On first glance, requiring voters to have photo IDs in order to vote sounds like a good, common-sense idea. Voter ID cards make sure you are who you say you are before you cast your ballot, according to supporters of voter ID laws, many of which have already gained passage in a number of states. Advocates for tougher voter ID laws argue identification cards ensure the integrity of elections, making sure they are fair and free, and help to stop voter fraud from occurring.
Except there is no such thing as widespread voter fraud. Despite the many years Republicans in state legislatures have spent banging the gong about the boogeyman of voter fraud and then-candidate Donald Trump’s own allegation of “rigged” elections, there is no evidence to indicate that there is fraud being committed by voters.
Now, as president, Trump has waded back into the issue of voter fraud, alleging that his loss in the popular vote was the result of millions of unauthorized immigrants voting illegally. In an interview on ABC News this week, Trump repeated that claim along with the other GOP talking points about voter fraud — that dead people are registered to vote and that people are registered in more than one state.
When Kansas Secretary of State Kris Kobach, who is apparently advising Trump in this folly, completed a review of 84 million votes that had been cast in 22 states, he found a fraud rate — hold on, here come a lot of zeros — of .00000017 percent. And a 2014 study by Loyola Law School found 31 cases of fraud out of 1 billion ballots cast since 2000, a number even the Brennan Center for Justice said was “inflated” because the study tallied more than just prosecutions and convictions. A survey of the 2016 election by researchers at Dartmouth University recently concluded there was “no evidence” of voter fraud, and even Trump’s own lawyers took that position in a filing to oppose a recount effort by Green Party presidential contender Jill Stein in Michigan. This week, the co-author of a 2014 study on illegal voting by Old Dominion University himself fessed up that he most likely “vastly overstated” the incidence of fraudulent ballots in the 2008 election.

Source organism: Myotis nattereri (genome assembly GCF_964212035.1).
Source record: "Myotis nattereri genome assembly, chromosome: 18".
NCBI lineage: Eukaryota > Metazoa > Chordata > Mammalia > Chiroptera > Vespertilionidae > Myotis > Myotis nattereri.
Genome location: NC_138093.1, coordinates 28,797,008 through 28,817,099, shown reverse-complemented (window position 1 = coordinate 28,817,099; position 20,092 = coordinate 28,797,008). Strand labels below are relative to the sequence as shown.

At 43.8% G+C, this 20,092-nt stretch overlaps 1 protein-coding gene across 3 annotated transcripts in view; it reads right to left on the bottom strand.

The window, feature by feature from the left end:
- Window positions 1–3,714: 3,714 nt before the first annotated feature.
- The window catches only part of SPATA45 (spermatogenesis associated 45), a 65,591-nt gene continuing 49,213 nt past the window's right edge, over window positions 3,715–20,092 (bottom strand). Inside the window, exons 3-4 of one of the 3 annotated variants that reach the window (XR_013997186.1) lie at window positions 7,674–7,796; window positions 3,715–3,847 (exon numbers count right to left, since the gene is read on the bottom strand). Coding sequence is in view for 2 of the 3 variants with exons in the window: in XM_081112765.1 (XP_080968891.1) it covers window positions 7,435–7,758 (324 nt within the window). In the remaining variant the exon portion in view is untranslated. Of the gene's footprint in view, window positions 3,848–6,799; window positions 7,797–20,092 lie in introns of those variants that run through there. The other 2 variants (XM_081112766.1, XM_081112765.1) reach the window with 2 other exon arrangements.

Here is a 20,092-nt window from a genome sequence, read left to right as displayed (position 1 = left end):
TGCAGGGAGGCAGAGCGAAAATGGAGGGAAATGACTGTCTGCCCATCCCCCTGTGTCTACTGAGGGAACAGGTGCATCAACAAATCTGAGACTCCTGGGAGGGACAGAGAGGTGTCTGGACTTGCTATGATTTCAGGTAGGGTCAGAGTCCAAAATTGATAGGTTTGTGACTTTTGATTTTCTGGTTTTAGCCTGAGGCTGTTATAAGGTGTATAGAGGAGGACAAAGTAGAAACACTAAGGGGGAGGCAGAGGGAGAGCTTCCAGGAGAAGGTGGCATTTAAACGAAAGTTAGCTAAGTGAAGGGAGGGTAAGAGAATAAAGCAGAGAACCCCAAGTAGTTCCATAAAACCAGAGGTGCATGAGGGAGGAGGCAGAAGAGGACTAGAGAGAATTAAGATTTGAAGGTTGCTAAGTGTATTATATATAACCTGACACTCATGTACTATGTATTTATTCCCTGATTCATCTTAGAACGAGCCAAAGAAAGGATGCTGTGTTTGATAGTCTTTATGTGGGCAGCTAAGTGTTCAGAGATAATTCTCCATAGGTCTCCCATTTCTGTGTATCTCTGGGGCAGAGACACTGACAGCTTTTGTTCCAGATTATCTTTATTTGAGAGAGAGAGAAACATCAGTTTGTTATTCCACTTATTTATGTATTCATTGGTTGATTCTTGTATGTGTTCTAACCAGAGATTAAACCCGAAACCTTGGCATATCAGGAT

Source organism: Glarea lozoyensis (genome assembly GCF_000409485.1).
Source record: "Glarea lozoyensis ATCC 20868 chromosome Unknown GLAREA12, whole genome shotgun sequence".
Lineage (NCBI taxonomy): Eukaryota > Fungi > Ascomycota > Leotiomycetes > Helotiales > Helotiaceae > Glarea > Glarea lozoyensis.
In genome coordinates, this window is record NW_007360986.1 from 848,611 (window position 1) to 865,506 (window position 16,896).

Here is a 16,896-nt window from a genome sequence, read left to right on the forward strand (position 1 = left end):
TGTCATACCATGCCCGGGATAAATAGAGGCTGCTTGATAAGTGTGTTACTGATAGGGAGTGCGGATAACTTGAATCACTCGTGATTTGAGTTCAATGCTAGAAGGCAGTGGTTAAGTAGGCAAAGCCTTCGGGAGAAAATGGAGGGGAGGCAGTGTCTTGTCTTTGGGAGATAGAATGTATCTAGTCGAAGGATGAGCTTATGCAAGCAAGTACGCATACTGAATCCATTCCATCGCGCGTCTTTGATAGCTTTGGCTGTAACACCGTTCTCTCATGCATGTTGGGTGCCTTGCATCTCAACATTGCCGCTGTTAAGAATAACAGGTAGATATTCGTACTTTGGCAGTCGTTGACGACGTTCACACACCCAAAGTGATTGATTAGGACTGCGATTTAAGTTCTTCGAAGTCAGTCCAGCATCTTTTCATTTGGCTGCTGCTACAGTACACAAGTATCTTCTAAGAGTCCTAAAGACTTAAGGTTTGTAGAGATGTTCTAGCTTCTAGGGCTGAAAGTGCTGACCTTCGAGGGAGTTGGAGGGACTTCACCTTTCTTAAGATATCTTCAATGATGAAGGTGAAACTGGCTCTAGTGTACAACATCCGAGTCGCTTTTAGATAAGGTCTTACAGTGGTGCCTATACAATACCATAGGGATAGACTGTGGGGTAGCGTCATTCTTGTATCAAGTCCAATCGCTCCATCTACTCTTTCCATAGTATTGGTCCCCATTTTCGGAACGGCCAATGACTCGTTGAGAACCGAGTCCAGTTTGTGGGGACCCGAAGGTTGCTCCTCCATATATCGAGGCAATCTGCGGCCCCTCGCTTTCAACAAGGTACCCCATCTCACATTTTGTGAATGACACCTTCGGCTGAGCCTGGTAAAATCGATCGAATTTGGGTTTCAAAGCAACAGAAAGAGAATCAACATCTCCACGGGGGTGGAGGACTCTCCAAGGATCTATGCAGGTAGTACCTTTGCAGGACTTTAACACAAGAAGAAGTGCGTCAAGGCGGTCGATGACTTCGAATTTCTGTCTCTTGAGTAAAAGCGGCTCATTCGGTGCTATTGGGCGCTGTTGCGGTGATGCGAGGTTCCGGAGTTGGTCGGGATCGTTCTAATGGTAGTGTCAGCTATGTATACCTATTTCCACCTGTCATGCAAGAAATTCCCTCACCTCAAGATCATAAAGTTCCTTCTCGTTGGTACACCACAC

For many years, Republican politicians and activists such as James O’Keefe of Project Veritas have pointed to the reality of voters being registered in more than one state as evidence of fraud, and Trump has repeated that assertion on Twitter and with ABC News. But you shouldn’t have to get up that early in the morning to spot that canard. The United States is one of the most mobile societies in the world, and chances are that as Americans move from state to state, they don’t check in at their local elections office to cancel their voter registration. According to recent reports, even Trump’s son-in-law and White House adviser, Jared Kushner, Trump’s daughter Tiffany, his treasury secretary nominee, Steven Mnuchin, and his top strategist and former Breitbart publisher Stephen Bannon (who has been writing Trump’s executive orders and likely wrote the one on voter fraud) all are registered to vote in more than one state. Oopsie.
If Trump and congressional Republicans, along with lawmakers in Republican-dominated legislatures want to address the problem of duplicate registrations, they can do it by increasing funding for state and county elections offices to hire more staffers to administer the voting rolls and to buy better equipment for record-keeping. And voters can do their part in treating their voter registrations as importantly as they treat their change-of-address notifications at the post office.
Trump repeats his claim about voter fraud in the face of reams of evidence to the contrary. But by recklessly repeating that old saw that the “enemy is us,” that whom we should be most wary of, most suspicious of, are our fellow Americans, Trump undermines our faith and trust in our elections, in our government and in our fellow Americans. These baseless, trumped-up allegations about fraud result in ever more disenfranchised voters — those made the victims of onerous voter suppression laws and those who choose to stay away from the voting booth altogether, convinced that their single vote won’t count anyway.
There’s your fraud.